Why I shoot film part 3 Locked

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Lumixdude
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Why I shoot film part 3
6 months ago

nunatak wrote:

Mark Smith wrote:

nunatak wrote:

Mark Smith wrote:

Here is a professionals view.

http://www.timparkin.co.uk/2012/07/state_of_velvia_50_simulation/

i treat all outdated articles (july 2012?) with caution. i also cringe when i read "quick test". more to the point, i'm highly suspect of the term professional as applied to a photographer dispensing scanning knowledge. not all photographers are scanning professionals, or have any idea how to sculpt RAW data to look like film.

Well would that mean that it isn't simple? I mean judging by your last statement?

If anyone can do it then its easy if you need to be an image professional to sculpt Raw data then the software is rubbish.

personally, Velvia was never my favorite transparency film. mostly because, well, it's colors could be very disappointing and difficult to control. the shadow areas are prone to green or magenta cast, and a slight over or under exposure could throw the colors off and destroy detail. depending on the subject matter, this might or might not matter. for printing or scanning, Velvia specific ICC profiles are mandatory over the entire color workflow to remain as true as possible.

these same characteristics ensure Velvia is a challenging film to print or scan correctly. in addition to this, most transparency film has a very narrow dynamic range to start with. so what exactly is the Velvia look? the author didn't specify, but it's a range of colors which get more or less excited depending on the range of EV values in the scene. a high quality 16bit drum scan can be biased toward extracting as much luminescence to retain detail, at the cost of the color, or it could be biased toward tonality at the cost of retaining fine detail.

take the same Velvia, and run it through the average flatbed, with less dynamic range, a generic E-6 profile, auto-levels, and save into a compressed sRGB space, and it's not going to look like the same Velvia either.

i'm merely pointing this out that the Velvia look can fit a wide array of descriptions, and if you try to apply another layer of color conversion, it can mess it up just as badly or worse. the colors are only as true to the film as they are to the scan quality.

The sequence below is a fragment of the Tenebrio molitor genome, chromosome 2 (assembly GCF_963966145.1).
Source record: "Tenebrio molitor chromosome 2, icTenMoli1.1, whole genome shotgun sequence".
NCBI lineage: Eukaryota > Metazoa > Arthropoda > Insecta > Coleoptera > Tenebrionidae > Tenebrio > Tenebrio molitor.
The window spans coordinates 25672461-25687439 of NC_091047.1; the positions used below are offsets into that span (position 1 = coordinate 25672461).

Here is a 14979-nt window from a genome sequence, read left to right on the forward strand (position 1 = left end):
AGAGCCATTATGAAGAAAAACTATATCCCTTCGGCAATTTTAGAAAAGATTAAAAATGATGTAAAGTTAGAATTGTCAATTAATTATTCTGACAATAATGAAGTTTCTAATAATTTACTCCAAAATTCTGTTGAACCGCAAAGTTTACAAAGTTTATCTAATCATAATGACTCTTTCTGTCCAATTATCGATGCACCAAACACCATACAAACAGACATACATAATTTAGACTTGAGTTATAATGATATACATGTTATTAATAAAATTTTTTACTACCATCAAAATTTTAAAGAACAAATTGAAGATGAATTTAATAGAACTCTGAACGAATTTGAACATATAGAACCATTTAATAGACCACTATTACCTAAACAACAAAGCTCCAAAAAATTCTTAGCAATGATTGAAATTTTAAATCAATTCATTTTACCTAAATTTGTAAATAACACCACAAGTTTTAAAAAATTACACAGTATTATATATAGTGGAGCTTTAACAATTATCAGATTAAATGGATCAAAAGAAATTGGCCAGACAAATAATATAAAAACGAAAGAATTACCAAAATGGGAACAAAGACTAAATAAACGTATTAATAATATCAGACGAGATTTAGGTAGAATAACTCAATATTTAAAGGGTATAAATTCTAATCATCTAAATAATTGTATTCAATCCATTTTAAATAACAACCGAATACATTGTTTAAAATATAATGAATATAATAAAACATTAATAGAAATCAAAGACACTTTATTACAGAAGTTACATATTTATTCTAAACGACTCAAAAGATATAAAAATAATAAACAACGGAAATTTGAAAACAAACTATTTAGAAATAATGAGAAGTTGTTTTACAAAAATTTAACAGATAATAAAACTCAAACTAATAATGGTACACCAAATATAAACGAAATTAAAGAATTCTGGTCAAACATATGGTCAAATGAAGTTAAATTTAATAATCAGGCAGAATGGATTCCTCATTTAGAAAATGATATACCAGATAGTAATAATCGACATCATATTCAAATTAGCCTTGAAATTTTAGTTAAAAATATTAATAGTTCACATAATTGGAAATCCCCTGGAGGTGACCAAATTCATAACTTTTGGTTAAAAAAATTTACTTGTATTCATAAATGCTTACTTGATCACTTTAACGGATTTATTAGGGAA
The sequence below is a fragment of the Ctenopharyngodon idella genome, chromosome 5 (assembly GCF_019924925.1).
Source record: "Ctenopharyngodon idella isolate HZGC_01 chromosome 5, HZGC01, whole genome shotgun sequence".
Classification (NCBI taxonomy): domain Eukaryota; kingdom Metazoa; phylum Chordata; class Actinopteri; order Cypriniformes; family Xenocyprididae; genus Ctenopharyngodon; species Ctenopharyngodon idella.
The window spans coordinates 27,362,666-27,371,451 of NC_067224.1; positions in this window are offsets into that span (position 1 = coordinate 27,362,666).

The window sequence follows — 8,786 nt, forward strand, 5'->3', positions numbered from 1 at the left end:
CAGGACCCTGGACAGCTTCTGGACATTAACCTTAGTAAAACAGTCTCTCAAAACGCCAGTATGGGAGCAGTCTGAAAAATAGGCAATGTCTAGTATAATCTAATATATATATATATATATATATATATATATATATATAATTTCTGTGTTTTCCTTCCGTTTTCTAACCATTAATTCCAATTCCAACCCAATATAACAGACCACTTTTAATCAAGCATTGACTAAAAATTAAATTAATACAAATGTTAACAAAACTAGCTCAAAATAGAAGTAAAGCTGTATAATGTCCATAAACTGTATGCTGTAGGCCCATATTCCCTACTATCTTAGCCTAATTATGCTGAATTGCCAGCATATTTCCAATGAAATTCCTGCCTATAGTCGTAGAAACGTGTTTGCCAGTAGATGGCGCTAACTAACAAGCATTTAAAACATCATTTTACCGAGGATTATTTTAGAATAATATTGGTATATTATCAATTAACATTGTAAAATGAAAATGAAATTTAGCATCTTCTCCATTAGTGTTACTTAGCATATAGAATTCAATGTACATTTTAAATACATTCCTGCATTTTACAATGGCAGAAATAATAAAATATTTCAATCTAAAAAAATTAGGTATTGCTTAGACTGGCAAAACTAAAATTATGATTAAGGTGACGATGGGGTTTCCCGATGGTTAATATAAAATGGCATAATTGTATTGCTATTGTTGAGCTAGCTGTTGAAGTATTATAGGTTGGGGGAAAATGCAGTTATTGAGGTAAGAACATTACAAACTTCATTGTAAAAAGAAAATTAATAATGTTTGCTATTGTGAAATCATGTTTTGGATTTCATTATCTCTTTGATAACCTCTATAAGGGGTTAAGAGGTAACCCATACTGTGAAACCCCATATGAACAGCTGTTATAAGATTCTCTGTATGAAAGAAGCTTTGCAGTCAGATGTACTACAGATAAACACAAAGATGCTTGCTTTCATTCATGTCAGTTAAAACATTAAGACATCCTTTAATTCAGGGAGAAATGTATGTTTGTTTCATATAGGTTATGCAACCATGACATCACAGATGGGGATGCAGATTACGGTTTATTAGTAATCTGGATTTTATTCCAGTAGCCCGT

so to answer your question, NO, it's not easy regardless of whether you scan true, or convert true. if you shoot Velvia to fondle on a lightbox, or as the author states in that he prefers that 8x10 workflow — then transparency film is the better option.

if you shoot it to scan on a crappy flatbed, or a non fully color managed system, then the best one can hope for is "close enough".

i currently use DxO film pack 4 to reproduce the "film look" of some of my favorite films which are now extinct. the warm tones of kodachrome 25, 200, the wide tonal range of agfa scala, and the warm pastel patinas of Agfachrome that i'll never have the pleasure of shooting again.

hope this helps.

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design guy

See that's the thing, I posted a Velvia conversion using Exposure here and deliberately left the green cast in the shadows, which is a fault of the film. I got picked up on it, but I did it in order to reproduce that Velvia look.

See I think film isn't sterile, but then I also think its not about the aesthetics of one particular film. I use Exposure to gain a certain look, I don't use it to gain a look of any particular film and why would you?

Digital dark rooms allow you a work flow that isn't hemmed in by one particular film to achieve a desired look. Digital will not replace medium and large format film, but it certainly by now has replaced all 35mm film even in most of the high end compacts out there. It's simply an easier working process.

I'll post it again as below, Velvia makes everything look green... The Velvia colour palette is unnatural and I've never really liked it. Kodak always did produce better colours.

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